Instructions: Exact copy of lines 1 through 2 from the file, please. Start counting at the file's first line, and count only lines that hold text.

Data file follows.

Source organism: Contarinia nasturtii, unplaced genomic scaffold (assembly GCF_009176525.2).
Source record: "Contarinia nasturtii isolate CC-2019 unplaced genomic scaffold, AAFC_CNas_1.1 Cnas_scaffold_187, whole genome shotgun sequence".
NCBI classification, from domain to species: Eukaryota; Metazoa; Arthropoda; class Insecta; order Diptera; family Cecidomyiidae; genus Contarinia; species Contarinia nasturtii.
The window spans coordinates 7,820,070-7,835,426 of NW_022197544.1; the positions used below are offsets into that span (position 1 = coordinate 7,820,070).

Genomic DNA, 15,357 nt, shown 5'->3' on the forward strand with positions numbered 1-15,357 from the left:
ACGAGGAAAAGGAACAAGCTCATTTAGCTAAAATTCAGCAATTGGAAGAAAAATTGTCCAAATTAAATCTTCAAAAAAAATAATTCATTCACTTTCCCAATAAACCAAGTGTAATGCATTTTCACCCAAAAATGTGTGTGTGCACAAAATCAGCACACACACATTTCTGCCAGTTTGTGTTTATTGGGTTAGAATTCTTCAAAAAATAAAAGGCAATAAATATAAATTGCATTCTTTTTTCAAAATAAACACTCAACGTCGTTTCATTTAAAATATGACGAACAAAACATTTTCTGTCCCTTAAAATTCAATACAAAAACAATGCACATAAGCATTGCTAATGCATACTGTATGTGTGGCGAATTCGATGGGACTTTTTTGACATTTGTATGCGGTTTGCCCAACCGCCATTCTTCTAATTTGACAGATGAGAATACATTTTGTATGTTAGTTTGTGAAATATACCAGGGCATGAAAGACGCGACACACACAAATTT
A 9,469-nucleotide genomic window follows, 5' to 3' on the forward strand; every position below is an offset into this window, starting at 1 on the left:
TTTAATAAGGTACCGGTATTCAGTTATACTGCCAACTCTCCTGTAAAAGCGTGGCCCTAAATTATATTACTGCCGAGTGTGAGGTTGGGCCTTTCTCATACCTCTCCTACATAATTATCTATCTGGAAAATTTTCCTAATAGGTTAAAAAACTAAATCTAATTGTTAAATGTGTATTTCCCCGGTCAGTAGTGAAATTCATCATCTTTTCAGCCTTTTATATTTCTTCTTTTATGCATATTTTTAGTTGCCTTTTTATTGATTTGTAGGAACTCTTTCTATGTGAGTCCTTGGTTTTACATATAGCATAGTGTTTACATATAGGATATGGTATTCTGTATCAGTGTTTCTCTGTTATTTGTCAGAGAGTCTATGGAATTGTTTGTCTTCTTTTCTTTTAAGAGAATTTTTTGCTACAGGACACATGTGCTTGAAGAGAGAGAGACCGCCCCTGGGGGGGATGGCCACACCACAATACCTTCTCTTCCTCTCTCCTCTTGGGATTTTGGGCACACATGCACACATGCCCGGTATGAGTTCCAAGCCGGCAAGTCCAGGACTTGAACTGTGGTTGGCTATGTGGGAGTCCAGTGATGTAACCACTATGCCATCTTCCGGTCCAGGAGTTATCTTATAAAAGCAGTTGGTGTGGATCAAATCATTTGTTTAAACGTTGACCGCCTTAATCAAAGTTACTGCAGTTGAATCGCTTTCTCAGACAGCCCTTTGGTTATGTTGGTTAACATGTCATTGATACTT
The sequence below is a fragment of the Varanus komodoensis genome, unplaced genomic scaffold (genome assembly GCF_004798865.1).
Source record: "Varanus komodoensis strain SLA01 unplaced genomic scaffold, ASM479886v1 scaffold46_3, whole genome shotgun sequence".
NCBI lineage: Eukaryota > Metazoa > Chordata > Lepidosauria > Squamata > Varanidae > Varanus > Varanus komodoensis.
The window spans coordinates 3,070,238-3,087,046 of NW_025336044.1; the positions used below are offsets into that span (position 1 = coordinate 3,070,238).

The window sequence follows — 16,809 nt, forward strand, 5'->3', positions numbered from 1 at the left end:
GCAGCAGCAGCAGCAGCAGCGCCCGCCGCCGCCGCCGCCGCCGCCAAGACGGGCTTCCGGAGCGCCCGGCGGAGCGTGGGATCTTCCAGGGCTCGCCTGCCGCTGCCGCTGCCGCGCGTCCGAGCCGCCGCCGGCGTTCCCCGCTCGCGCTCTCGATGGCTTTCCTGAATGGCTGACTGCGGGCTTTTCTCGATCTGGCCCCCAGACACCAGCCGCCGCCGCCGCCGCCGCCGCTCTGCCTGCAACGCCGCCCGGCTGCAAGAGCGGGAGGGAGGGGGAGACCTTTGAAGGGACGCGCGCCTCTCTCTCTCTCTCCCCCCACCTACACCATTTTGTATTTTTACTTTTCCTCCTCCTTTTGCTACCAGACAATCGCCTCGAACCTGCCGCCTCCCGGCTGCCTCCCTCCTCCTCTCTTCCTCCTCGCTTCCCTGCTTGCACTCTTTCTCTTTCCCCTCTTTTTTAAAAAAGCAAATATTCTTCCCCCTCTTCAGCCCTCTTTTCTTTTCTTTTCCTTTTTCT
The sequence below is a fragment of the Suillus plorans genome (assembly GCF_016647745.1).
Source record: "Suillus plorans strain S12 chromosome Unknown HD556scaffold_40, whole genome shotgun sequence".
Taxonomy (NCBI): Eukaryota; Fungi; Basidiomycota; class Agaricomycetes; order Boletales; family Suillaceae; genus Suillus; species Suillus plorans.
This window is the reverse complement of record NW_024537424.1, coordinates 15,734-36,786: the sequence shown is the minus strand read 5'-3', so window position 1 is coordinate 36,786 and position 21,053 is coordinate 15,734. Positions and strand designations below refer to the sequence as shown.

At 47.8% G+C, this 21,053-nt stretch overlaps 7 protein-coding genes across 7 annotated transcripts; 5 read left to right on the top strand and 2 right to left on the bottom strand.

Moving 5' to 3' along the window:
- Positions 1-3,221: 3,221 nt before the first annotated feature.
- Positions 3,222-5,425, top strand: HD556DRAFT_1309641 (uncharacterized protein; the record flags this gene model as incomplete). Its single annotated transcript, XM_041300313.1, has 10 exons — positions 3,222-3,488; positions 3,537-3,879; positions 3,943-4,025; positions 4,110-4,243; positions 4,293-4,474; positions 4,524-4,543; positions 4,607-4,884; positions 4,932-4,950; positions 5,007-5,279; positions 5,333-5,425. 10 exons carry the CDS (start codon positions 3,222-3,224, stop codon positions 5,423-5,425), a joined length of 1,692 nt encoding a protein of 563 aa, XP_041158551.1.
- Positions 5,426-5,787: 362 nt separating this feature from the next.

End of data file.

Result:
Source organism: Contarinia nasturtii, unplaced genomic scaffold (assembly GCF_009176525.2).
Source record: "Contarinia nasturtii isolate CC-2019 unplaced genomic scaffold, AAFC_CNas_1.1 Cnas_scaffold_187, whole genome shotgun sequence".